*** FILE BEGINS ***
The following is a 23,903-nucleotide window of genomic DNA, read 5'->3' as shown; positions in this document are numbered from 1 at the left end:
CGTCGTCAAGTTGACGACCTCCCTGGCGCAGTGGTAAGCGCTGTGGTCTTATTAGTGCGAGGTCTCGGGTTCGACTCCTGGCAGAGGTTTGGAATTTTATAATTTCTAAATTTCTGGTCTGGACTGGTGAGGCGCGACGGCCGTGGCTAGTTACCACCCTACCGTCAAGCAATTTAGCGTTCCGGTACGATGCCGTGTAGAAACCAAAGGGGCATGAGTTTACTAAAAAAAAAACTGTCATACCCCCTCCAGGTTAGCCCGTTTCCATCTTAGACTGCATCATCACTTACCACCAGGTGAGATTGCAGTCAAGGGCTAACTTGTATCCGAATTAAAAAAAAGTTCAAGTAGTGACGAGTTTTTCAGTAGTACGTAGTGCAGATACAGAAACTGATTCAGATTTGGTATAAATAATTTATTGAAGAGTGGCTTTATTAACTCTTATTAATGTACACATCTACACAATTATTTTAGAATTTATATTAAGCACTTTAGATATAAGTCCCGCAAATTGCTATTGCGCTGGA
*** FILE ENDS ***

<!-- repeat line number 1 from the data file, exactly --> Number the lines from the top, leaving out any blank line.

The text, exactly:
The following is a 23,903-nucleotide window of genomic DNA, read 5'->3' as shown; positions in this document are numbered from 1 at the left end: